Got your pet vaccinated? Here’s what to do next.

Written by: Karan Arora



Time to read 1 min

Congratulations on getting your pet vaccinated! You’ve taken a big step towards providing a safe and healthy life to your baby, so give yourself a pat on the back. 

Vaccinations are injections that contain antigens, which are weaker versions of a disease-causing pathogen. Giving this to your pet helps their immune system develop antibodies, so if they ever get exposed to the pathogen in its full strength, the body is able to fight and recover faster. 

Your dogs and cats can be protected by many dangerous illnesses like Parvovirus, Canine distemper, Feline Leukaemia Virus just by vaccinating them at the right time. It is natural for your pet to experience some mild symptoms after getting their shot, so just keep an eye on them. The symptoms usually last for about 2-3 days and your pets will be their happy selves before you know it. It is best to talk to your vet and keep them informed of any prior ailments or reactions to medications so you know what to expect.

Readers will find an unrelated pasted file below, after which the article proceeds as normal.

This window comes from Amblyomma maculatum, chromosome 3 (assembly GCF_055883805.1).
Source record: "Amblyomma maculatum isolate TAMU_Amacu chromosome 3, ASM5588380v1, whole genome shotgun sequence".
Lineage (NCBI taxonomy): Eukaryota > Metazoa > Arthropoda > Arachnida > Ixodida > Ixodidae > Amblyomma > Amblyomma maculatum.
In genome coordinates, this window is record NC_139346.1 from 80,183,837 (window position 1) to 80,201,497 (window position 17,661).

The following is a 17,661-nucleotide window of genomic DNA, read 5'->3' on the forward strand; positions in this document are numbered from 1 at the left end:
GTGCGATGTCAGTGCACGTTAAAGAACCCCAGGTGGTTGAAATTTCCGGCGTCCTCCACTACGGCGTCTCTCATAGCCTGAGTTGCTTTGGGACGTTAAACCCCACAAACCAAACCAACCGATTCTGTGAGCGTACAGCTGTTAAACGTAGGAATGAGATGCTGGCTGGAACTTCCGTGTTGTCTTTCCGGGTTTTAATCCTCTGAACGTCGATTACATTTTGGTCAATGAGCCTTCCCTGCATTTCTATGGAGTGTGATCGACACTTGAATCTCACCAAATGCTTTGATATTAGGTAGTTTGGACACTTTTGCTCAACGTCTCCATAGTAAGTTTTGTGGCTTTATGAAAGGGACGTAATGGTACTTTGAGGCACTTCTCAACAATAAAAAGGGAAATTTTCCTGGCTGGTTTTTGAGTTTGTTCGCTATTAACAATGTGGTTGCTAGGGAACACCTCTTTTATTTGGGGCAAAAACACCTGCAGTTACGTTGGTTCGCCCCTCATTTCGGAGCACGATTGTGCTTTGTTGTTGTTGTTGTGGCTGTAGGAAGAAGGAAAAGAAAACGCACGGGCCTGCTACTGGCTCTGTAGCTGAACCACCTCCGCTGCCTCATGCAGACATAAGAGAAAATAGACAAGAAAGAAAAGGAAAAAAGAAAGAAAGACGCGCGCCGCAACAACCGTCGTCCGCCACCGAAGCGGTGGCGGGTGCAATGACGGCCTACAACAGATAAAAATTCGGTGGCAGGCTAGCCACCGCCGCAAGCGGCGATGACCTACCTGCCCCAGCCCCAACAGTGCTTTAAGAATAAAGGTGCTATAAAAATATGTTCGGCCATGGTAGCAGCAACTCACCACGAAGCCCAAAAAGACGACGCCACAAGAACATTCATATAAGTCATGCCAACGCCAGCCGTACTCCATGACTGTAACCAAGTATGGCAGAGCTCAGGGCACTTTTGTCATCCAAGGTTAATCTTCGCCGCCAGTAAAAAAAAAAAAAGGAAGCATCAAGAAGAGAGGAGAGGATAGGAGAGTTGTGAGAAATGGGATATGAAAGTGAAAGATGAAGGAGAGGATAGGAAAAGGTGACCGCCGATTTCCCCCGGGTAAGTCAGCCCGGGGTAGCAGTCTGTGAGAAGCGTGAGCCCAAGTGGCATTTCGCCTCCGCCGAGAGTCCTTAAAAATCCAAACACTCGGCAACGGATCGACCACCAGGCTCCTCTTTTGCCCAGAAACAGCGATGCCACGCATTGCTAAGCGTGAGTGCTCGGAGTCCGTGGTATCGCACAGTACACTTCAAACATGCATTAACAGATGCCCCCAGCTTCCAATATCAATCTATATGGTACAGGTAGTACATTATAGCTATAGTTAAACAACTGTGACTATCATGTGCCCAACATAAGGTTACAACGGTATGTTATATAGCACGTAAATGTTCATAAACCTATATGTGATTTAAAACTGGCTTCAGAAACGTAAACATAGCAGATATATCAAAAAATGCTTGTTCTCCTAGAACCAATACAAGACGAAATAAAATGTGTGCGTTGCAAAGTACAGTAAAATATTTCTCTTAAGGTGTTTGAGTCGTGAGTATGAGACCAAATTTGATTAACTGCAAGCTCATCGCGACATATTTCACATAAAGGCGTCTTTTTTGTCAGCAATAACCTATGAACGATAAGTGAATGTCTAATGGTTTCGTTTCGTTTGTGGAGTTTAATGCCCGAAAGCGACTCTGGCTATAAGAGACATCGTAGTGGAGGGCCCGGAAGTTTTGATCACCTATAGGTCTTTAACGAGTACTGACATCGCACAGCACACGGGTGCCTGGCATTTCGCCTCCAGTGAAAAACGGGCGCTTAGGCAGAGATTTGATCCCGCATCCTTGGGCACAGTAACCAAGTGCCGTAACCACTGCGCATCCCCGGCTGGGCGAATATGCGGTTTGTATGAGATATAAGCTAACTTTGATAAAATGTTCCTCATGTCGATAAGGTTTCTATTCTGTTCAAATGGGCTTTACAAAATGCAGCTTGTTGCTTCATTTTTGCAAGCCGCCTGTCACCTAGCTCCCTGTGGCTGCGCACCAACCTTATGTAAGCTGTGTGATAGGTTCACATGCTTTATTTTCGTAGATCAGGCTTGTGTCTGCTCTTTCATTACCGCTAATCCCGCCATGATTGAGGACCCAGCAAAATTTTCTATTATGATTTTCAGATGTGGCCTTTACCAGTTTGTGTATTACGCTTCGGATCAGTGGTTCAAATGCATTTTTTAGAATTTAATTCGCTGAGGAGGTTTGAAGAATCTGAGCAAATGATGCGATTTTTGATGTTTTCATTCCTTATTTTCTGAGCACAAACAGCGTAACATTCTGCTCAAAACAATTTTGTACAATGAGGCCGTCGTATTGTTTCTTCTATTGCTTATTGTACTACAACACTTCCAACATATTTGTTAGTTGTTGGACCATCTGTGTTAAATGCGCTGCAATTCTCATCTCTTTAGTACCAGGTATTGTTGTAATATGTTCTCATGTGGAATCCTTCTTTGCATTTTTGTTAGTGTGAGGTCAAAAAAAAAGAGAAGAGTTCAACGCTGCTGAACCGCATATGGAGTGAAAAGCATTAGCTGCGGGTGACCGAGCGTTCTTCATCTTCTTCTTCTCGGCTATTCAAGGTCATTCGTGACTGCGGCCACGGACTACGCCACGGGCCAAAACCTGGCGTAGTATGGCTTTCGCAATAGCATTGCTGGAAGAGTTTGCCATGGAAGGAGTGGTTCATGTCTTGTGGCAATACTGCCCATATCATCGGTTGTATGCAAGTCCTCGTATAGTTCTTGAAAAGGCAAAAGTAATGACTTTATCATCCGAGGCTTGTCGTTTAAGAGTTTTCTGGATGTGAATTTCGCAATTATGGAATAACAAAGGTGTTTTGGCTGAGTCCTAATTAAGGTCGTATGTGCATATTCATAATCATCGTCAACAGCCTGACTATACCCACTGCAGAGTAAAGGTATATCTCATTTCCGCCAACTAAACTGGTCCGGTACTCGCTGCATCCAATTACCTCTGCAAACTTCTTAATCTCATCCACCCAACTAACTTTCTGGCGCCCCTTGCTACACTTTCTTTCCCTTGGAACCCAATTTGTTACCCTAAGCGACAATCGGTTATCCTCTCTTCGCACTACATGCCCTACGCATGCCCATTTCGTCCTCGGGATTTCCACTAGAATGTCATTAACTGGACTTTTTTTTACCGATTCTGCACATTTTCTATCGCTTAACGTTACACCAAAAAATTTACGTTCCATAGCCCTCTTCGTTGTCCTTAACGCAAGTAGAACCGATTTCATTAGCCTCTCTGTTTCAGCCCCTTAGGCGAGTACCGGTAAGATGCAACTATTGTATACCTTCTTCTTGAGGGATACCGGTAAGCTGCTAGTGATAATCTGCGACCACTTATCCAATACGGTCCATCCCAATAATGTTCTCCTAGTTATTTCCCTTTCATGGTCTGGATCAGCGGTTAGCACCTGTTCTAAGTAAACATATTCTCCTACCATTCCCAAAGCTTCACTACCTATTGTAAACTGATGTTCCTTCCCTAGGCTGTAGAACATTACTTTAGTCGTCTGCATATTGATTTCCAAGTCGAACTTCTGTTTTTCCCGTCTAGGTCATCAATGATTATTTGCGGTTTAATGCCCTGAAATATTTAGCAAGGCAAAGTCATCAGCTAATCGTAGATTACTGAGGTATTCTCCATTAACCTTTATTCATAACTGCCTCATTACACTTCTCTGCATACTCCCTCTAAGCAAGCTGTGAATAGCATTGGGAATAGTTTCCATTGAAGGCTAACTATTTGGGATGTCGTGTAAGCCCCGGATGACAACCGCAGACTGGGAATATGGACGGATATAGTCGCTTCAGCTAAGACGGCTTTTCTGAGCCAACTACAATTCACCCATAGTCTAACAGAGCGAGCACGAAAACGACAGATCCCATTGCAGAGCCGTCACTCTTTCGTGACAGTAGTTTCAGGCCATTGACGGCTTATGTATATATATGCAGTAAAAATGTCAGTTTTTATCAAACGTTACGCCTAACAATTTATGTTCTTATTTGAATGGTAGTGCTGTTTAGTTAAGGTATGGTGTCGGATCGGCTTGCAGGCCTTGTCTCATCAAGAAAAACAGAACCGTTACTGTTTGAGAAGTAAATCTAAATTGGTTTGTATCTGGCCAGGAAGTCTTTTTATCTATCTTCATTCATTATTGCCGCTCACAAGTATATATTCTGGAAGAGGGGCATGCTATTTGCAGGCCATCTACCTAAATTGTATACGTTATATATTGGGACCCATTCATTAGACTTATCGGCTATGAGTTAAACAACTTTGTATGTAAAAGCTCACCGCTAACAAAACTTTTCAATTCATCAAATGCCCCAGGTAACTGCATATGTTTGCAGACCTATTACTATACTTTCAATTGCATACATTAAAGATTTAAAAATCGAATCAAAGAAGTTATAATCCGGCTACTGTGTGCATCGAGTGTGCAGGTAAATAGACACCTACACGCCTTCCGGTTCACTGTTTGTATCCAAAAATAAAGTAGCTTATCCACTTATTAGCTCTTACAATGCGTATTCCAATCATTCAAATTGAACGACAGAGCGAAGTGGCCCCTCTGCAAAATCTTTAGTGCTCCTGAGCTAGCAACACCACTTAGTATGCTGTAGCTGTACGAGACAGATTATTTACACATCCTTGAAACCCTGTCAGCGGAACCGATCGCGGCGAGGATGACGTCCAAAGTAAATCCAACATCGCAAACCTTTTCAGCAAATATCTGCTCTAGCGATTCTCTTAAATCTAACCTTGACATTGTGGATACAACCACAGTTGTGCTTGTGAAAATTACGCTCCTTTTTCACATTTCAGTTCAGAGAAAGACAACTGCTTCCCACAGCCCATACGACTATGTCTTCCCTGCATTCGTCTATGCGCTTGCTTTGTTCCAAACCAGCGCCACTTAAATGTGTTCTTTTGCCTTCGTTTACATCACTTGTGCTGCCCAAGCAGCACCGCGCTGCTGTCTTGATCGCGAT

Here are a few side effects that are very common after your pet gets vaccinated: 

  1. Mild swelling or tenderness at the vaccination site 
  2. Low appetite 
  3. Fatigue or low energy levels 
  4. Nasal discharge, coughing, or sneezing
  5. Mild fever 

Once your pet has got the shot, they’ll need complete rest for the next 2-3 days, so make a  warm and cozy place for them to lie down and relax. Since they may be low on energy, place their food and water by their side so that they don’t have to move around a lot. Don’t be alarmed if they are not very hungry since this tends to happen quite often after getting vaccinated. Lastly, check on them every now and then to make sure they are comfortable. This is a great time to give them some extra hugs and care. 

Are there any other side effects that I should be concerned about?

Very rarely, pets who have been vaccinated might show more serious signs. If any of these happen to your pet, consult your vet immediately. 

  1. Fainting or collapsing
  2. Difficulty breathing 
  3. Itchy bumps on skin, also called hives 
  4. Persistent vomiting or diarrhea 
  5. Swelling or puffiness in the eyes or face

Looking for a new vet? Get on-demand vet consultations from the safety of your home at Supertails.

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